Buy New
$37.20
Qty:1
  • List Price: $50.00
  • Save: $12.80 (26%)
Only 1 left in stock (more on the way).
Ships from and sold by Amazon.com.
Gift-wrap available.
Add to Cart
Trade in your item
Get a $5.34
Gift Card.
Have one to sell? Sell on Amazon
Flip to back Flip to front
Listen Playing... Paused   You're listening to a sample of the Audible audio edition.
Learn more
See this image

The Brooklyn Navy Yard Hardcover – December 8, 2009


Amazon Price New from Used from
Hardcover
"Please retry"
$37.20
$27.44 $19.90


Frequently Bought Together

The Brooklyn Navy Yard + Brooklyn Navy Yard, The (Images of America)
Price for both: $53.53

Buy the selected items together

Customers Who Bought This Item Also Bought

NO_CONTENT_IN_FEATURE
NO_CONTENT_IN_FEATURE

Product Details

  • Hardcover: 112 pages
  • Publisher: powerHouse Books (December 8, 2009)
  • Language: English
  • ISBN-10: 1576875113
  • ISBN-13: 978-1576875117
  • Product Dimensions: 0.7 x 12.3 x 9.8 inches
  • Shipping Weight: 2.4 pounds (View shipping rates and policies)
  • Average Customer Review: 3.7 out of 5 stars  See all reviews (7 customer reviews)
  • Amazon Best Sellers Rank: #764,730 in Books (See Top 100 in Books)

Editorial Reviews

About the Author

John Bartelstone is a New York based architectural photographer. He originally trained as a recording engineer at Syracuse University. After working in the recording industry for a few years, he enrolled in the Master of Architecture program at Columbia University and upon graduation, began a ten-year architecture career. That time was spent in the Engineering Department of the Port Authority of New York and New Jersey, where a love for infrastructure was further kindled. Then, in 1996 he started a new career as a freelance architectural photographer.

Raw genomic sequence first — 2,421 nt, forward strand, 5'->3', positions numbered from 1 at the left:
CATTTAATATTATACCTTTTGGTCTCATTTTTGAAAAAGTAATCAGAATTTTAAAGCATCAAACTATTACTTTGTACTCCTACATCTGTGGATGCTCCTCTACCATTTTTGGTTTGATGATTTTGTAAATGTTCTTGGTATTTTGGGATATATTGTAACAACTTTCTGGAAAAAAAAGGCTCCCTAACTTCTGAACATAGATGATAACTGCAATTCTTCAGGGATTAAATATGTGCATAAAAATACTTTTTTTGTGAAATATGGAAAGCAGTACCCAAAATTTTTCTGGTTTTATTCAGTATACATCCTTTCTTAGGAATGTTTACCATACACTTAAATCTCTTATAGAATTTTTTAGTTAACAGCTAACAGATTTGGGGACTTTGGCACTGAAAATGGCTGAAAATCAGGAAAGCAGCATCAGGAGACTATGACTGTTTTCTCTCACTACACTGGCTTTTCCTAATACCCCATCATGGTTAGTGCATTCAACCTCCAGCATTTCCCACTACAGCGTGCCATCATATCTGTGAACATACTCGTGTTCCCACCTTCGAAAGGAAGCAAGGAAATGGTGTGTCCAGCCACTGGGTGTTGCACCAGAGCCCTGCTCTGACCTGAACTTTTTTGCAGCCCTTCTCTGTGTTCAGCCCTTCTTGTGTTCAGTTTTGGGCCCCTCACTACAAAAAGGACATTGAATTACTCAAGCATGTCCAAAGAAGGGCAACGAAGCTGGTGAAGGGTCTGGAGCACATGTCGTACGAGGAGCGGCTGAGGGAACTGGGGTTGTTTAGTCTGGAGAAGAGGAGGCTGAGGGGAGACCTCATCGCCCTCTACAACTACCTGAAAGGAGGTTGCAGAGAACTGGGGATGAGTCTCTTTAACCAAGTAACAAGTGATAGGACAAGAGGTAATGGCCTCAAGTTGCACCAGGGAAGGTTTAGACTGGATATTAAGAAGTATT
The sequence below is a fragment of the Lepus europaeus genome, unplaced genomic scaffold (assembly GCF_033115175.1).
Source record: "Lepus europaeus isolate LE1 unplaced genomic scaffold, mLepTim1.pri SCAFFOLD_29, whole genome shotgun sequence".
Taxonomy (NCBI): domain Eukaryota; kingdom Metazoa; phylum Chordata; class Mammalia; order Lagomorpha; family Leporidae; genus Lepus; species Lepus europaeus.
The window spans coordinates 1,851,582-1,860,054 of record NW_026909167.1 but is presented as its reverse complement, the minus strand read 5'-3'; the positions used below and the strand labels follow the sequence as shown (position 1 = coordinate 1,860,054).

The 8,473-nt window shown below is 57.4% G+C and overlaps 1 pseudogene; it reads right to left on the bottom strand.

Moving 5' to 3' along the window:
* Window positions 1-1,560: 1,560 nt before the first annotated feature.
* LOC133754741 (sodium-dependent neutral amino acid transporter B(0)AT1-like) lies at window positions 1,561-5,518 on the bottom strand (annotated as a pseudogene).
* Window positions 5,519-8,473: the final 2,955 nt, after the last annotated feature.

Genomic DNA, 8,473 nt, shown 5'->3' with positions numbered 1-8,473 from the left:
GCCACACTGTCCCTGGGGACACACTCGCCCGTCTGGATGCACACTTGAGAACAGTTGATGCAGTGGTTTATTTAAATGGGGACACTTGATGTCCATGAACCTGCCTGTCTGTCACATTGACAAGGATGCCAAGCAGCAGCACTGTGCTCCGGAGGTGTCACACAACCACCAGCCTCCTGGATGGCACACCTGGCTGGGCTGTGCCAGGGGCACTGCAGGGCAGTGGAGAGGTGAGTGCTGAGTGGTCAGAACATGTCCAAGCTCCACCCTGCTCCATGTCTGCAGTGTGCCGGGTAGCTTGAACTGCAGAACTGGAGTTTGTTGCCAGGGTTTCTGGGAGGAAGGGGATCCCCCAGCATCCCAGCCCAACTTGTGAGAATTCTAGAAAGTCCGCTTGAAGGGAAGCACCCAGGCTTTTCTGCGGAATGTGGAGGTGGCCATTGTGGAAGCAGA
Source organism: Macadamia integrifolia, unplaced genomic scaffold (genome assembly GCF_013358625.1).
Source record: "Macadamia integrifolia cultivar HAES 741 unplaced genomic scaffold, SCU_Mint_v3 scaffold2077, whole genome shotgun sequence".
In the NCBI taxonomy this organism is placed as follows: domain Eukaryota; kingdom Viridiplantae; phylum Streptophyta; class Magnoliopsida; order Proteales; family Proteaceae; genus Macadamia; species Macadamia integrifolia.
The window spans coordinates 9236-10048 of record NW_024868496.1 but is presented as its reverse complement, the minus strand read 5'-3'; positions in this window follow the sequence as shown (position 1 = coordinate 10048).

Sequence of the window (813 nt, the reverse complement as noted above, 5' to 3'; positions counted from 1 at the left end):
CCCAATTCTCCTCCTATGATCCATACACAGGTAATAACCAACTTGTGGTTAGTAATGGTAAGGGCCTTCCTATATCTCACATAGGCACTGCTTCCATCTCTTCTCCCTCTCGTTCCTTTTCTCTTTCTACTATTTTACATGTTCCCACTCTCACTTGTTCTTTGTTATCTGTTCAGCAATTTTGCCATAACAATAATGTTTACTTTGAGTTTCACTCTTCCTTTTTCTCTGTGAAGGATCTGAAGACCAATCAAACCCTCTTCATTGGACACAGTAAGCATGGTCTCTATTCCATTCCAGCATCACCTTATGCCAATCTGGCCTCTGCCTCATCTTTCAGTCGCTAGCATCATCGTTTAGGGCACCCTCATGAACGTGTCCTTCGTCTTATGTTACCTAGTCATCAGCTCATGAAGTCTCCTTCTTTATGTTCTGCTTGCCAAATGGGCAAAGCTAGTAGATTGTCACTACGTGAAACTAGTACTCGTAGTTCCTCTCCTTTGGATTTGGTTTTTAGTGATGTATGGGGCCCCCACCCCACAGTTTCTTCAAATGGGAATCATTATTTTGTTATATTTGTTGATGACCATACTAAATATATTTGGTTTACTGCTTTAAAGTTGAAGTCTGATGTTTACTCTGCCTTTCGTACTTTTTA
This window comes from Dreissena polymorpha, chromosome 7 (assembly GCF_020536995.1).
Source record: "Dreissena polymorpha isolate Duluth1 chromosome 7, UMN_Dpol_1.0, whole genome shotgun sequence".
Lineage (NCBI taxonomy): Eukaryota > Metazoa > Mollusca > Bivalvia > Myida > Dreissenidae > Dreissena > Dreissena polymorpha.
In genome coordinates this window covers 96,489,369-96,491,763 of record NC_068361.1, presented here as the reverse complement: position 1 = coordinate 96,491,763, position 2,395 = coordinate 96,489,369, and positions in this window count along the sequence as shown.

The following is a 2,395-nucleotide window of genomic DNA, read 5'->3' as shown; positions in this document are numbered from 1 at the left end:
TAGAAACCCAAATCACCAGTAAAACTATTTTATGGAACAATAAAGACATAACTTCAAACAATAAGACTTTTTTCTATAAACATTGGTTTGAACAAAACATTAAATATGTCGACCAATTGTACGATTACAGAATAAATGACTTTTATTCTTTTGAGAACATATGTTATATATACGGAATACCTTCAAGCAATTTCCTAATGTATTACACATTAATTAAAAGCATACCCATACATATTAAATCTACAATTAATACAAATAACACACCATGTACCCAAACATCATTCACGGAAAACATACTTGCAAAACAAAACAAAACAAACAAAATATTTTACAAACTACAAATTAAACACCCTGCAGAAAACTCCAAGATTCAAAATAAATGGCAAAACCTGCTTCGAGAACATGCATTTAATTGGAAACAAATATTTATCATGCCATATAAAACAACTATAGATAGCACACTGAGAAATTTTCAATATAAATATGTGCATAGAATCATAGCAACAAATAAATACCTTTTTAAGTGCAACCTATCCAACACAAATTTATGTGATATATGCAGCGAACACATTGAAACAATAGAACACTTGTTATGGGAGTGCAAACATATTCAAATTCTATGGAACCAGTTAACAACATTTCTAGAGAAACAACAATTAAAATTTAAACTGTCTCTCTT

Thomas Flagg works as a researcher and instructor at the State University of New York, College of Optometry. Since 1966 he has been researching the Port of New York and its railroads, leading to professional documentation of industrial sites in connection with cultural resource surveys. He is a founding member of the Rail Maritime Information Group. He is also a member and past president of the Society of Industrial Archeology, and the author of two books about the rail history of New York Harbor.

More About the Author

I was born in Manhattan in 1956 and have always had had a strong attachment to New York City's past. That must be because of all the stories my grandfather told me about life on the lower east side at the turn of the century. I still tend to see the city through his eyes.
After getting a B.S. in radio and television production at Syracuse University's Newhouse School, I began to work in recording studios in New York. In that industry I went from being a bicycle messenger at a very good recording studio to being the chief engineer of a very bad one. Time for career two. I went back to school and got a Master of Architecture degree from Columbia University,which led me to becoming an architect at the Port Authority of New York and New Jersey. There I worked on infrastructure projects and felt that I had finally found a permanent calling. Well it did last for ten years.
It was at the Port Authority that I began to take photography seriously, having dabbled in it in high school. While still an architect there, I began photographing industrial subjects in New York. That led me to the Navy Yard and a fifteen year exploration. In 1995 I left Architecture to take up photography as my final career. I think.

Customer Reviews

3.7 out of 5 stars
Share your thoughts with other customers

Most Helpful Customer Reviews

3 of 3 people found the following review helpful By Coz on August 13, 2010
Format: Hardcover Verified Purchase